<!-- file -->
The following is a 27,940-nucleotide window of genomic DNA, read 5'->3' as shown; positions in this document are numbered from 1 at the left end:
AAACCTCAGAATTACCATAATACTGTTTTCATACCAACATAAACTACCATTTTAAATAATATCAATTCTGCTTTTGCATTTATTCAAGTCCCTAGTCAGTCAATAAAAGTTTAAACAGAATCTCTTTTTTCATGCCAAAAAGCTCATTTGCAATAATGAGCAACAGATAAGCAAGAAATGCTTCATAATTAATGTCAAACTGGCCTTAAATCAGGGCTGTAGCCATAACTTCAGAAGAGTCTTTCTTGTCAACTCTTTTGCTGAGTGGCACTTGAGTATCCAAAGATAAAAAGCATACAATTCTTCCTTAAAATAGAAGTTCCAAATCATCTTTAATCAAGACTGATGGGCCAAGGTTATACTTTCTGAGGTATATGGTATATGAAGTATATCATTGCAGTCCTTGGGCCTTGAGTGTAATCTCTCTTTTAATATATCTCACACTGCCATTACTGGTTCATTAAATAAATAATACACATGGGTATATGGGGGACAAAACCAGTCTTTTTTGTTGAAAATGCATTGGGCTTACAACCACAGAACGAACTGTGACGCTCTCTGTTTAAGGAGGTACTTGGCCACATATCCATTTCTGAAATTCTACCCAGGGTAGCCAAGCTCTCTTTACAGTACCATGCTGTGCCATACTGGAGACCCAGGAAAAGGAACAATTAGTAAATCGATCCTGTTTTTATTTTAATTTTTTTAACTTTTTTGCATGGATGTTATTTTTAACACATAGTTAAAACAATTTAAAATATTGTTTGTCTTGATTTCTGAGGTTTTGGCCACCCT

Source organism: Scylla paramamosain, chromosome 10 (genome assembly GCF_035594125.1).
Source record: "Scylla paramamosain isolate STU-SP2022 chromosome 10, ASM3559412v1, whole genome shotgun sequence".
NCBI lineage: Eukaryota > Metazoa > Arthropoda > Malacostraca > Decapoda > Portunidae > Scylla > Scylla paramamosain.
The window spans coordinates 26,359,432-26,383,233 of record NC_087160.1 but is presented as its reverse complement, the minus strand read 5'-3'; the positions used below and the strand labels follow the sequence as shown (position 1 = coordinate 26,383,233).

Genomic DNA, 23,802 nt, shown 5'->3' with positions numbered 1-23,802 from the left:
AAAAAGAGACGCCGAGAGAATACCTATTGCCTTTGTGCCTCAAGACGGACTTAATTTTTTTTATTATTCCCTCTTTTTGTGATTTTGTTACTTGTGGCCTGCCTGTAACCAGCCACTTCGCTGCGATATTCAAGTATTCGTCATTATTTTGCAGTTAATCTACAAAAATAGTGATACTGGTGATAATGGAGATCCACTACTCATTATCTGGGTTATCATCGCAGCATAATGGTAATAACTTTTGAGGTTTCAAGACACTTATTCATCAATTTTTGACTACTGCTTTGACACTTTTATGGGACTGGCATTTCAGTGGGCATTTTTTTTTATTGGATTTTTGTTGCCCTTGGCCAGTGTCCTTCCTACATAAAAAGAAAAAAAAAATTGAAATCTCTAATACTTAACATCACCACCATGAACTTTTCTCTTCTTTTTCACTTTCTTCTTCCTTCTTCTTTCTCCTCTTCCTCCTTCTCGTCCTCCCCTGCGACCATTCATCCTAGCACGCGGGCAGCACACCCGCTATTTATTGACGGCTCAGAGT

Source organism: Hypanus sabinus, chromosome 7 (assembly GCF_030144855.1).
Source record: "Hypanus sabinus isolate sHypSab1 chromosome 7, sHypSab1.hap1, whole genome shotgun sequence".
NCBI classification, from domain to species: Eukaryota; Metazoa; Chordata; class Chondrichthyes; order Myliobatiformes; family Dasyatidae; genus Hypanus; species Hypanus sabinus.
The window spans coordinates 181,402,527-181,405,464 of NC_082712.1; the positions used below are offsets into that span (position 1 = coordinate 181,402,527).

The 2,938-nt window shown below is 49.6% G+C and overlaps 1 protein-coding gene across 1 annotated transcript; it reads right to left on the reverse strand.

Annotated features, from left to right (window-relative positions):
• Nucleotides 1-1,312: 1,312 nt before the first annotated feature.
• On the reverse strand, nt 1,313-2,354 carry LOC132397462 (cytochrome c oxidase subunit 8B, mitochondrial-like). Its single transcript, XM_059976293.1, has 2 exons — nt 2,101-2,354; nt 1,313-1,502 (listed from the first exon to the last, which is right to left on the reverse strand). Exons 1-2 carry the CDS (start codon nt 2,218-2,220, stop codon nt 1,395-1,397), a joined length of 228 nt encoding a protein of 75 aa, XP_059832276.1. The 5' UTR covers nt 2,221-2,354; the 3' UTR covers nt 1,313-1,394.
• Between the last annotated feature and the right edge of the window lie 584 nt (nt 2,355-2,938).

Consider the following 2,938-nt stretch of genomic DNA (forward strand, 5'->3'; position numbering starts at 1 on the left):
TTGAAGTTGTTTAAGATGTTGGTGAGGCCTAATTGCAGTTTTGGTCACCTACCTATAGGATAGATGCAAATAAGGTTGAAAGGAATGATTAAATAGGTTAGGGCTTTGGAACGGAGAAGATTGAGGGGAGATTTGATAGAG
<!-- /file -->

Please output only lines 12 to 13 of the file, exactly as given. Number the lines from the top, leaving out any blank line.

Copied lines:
The window spans coordinates 181,402,527-181,405,464 of NC_082712.1; the positions used below are offsets into that span (position 1 = coordinate 181,402,527).

The 2,938-nt window shown below is 49.6% G+C and overlaps 1 protein-coding gene across 1 annotated transcript; it reads right to left on the reverse strand.